What is your response to the information that authorities are probably usingtorture on 9/11 suspect Khalid Sheikh Mohammed?
We oppose his torture, just as we would oppose the torture of an American soldier or official who fell into the hands ofenemies of the United States. Under no circumstance whatever should torturebe allowed. The United Nations Convention against Torture (read it), which was adopted in 1986 and signed by the U.S. and more than a hundred nations, states: "No exceptional circumstances whatsoever, whether a state of war or a threat of war,internal political instability or any other public emergency, may be invoked as a justification of torture."
We realizethese are difficult times, buteven if the man was responsible for the acts of which he is accused, it isnot a justification fortorture. Mohammed should be brought totrial in accordance with international law. The Convention against Torturealso expressly prohibits sending a person to another country for torture andinterrogation ("rendition").
How would you respond to those who say it would be better for this one man to suffer physical pain than forthousands of people to be killed by future terrorist attacks he might be involved in?He still has basic human rights. If youmake exceptions in even a few cases, the exceptions tend to spread. When do you stop? Mr. Marcos of the Philippines used the excuse of popular unrest to declare martial law in 1972 and institutionalize the practice of torture there causing the torture, maiming, and execution of thousands of Filipinos.If torture is not a legitimate option, how do we get theinformation? Suppose Mohammed knows a small bomb will be planted somewhere in California in two months. Some say we need to get that information from him no matter what it takes.Torture is not the answer to this problem. I myself was tortured [in thePhilippines], in part so that mytorturers could get information. And it really didn't work. I just made upstories. Authorities often admitthat the information gained via torture is unreliable.Torture is being practiced in 150 countries, including countries who signedthe United Nations Convention Against Torture, which also preventsextradition to countries where torture is used. Yet torture is beingsubcontracted out from ostensibly anti-torture countries to ones where ithappens.Everyone's afraid after 9/11. People think rules should be bent--that eventhings like United Nations rulingsare perhaps not as applicable now that terrorism is such a threat. How wouldyou answer this?These are very difficult, troubling times. But we can't turn our backs oninternational law and on humanrights. Torture is terrorism, and we can't practice torture to fightterrorism. We may win one battle, but wewon't win the war. Because it would mean adopting the same tactics as terrorists?Yes. For instance, Dr. Ayman al-Zawahiri, an Egyptian surgeon who became binLadin's deputy and a leading ideologue of al-Qaeda,was jailed in an Egyptian prison for three years and beaten frequently. Thetraumatic experiences in prison transformed him from a relative moderate inthe Islamist underground into a violentextremist. Islamists tell their followers that the practice of torturemeans that a regime has lost its legitimacy and deserves to be destroyed.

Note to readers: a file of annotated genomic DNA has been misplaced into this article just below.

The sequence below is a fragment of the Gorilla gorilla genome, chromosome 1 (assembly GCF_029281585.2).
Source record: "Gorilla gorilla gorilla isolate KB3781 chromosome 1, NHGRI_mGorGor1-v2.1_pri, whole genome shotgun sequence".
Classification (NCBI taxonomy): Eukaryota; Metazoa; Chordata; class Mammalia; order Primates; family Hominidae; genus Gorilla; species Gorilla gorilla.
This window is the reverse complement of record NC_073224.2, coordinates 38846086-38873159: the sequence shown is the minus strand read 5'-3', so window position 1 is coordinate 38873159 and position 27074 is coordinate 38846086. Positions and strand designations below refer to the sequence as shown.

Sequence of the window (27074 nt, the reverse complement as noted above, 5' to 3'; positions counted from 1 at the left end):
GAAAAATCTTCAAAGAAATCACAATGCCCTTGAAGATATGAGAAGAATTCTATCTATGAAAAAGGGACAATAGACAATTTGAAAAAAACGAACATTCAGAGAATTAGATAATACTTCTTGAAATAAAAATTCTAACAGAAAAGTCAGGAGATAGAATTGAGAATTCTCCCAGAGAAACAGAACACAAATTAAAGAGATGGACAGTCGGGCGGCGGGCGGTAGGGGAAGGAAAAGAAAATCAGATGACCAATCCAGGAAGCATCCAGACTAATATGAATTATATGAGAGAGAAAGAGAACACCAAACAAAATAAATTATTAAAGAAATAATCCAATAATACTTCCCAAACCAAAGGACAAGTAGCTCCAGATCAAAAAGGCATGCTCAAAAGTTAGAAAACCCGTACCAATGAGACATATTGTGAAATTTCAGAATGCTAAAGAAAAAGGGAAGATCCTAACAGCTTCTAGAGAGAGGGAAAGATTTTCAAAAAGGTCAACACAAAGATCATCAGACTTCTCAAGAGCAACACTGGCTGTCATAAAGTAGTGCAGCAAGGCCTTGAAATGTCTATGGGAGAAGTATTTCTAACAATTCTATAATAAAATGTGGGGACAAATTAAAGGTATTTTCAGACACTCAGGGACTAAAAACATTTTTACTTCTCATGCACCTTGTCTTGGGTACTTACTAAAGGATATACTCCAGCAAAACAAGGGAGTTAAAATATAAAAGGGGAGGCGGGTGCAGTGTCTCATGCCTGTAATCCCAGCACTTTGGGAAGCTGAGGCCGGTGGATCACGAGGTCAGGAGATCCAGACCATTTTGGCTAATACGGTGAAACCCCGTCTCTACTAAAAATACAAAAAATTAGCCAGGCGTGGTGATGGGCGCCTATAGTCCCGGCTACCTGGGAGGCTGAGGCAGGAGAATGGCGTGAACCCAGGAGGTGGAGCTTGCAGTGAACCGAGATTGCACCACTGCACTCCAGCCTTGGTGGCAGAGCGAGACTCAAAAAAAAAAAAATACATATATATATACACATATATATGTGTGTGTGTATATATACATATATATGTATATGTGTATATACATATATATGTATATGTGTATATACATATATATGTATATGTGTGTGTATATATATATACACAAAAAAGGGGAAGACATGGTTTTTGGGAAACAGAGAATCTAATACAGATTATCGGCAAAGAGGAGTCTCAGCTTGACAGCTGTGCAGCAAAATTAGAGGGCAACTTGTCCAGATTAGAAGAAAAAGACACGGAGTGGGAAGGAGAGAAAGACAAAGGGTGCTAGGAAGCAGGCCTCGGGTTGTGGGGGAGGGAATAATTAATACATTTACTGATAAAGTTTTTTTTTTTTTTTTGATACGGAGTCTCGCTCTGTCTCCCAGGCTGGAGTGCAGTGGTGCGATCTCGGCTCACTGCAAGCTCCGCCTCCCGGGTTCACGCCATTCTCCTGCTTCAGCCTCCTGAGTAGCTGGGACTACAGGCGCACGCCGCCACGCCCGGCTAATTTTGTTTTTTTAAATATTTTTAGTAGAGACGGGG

So in the end, we may gainsmall concessions through torture, but we won't win the war on terrorism.We lose our credibility and moral leadership before the internationalcommunity. We also erode the foundations of international law, human rights, and democracy.